Int J Sports Med 2011; 32(11): 902
DOI: 10.1055/s-0031-1287847
Letter to the Editor
© Georg Thieme Verlag KG Stuttgart · New York

A ‘New’ Method to Normalize Exercise Intensity

T. M. McLellan
Further Information

Publication History

Publication Date:
07 November 2011 (online)

It was with interest that I read a recent article in the International Journal of Sports Medicine by KE Lansley et al. entitled, “A ‘new’ method to normalize exercise intensity” (IJSM 2011; 32: 535–541) [1]. My interest was provoked with the topic area that was very similar to research that I performed during my masters and doctoral years in the late 1970’s and early 1980’s. Far too often in peer-reviewed scientific articles I see the phrase “to the best of our knowledge” used in the introduction to supposedly verify and validate the novelty of the rationale for the research. Unfortunately it sometimes seems that the thorough search for earlier publications is not as thorough as one would hope.

Historically, Dr. Whipp was the external examiner for my doctoral research which included different studies that used the “aerobic” and “anaerobic” thresholds as a basis to explain differences in performance and adaptations to training. My research with my supervisor, Dr. James Skinner, was published in the Canadian Journal of Applied Sport Science [2] [4] (now published as the Applied Physiology, Nutrition and Metabolism Journal) and the International Journal of Sports Medicine [3] and later research using this concept was published in Medicine and Science in Sports and Exercise [5]. Specifically I would refer Drs. Lansley et al. to papers that used the aerobic threshold to establish training intensities [2] or to decrease the variability in blood lactate clearance during active recovery following high intensity exercise [3]. In addition, I would refer the authors of the current manuscript to examine papers that used both the aerobic and anaerobic thresholds to explain differences in performance [4] and blood lactate and acid-base responses [5].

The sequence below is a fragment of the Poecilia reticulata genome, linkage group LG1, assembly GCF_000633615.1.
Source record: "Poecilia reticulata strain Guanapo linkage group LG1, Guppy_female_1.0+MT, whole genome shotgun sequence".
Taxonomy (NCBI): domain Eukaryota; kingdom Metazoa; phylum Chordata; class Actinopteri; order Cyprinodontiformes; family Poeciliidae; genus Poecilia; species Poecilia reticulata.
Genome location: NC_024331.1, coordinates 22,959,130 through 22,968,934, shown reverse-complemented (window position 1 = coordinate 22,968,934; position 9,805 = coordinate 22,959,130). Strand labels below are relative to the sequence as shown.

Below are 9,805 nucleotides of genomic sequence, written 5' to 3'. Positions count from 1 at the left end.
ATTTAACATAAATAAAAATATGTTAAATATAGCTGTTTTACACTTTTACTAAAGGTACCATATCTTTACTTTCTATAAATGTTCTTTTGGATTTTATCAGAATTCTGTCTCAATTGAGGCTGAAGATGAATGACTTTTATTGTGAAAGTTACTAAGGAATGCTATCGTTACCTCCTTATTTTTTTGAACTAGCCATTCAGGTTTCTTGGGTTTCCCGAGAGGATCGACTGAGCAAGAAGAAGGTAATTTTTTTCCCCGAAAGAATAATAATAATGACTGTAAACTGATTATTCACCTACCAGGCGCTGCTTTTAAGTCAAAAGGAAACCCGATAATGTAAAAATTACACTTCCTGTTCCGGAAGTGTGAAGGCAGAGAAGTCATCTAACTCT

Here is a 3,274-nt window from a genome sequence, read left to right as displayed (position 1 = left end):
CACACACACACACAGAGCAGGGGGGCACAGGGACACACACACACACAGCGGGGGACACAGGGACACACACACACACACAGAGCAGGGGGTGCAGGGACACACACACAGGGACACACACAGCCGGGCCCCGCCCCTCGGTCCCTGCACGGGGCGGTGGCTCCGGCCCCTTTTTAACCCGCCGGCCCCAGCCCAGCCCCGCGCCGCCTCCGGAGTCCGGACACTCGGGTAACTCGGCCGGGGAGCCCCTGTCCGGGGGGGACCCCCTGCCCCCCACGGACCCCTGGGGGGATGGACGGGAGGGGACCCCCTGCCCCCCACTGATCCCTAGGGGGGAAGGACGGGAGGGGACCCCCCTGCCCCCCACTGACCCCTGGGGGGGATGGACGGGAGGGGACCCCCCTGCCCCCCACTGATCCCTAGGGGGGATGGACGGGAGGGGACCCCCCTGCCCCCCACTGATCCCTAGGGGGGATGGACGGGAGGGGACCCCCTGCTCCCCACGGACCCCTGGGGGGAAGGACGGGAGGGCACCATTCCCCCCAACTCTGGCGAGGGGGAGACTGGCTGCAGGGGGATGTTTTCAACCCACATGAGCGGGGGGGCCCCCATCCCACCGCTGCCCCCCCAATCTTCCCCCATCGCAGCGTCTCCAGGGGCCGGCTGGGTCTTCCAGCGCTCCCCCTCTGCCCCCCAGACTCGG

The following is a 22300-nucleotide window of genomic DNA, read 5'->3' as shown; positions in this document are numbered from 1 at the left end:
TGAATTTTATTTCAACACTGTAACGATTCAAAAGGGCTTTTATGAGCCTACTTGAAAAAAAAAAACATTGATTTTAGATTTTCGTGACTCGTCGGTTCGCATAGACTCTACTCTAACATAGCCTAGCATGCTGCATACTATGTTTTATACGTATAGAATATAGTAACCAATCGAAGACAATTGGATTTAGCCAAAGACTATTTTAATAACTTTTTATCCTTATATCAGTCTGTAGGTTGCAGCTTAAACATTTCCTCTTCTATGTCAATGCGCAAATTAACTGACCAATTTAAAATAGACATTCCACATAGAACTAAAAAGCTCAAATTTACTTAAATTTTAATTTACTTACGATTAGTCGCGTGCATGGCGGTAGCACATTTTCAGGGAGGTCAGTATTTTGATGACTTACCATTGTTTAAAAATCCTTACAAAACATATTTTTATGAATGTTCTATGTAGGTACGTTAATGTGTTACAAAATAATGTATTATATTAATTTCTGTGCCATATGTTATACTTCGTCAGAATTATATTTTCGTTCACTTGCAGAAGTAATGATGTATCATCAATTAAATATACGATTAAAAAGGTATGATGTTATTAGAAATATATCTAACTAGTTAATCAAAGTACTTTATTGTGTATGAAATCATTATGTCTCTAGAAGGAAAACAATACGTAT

I certainly would encourage the authors of the current paper in IJSM to continue to advocate the use of alternative methods to express exercise intensity. One option that we have explored recently is the use of thermal strain as the independent variable rather than %VO2max to explain cytokine and endocrine responses [6] [7]. In addition, I realize that it is not possible to have read and be cognizant of all of the literature on a particular topic and certainly the volume of literature dealing with gas exchange and blood lactate “thresholds”, critical power and the related methodology is immense. It was quite substantial when I was a doctoral student over 30 years ago so it is understandable that authors today are not aware of all of the literature that was published many years earlier. Perhaps the best advice would be to avoid the use of the phrase “to the best of our knowledge” since I would suspect that there are many topics where literature searches are perhaps not as thorough as they should be.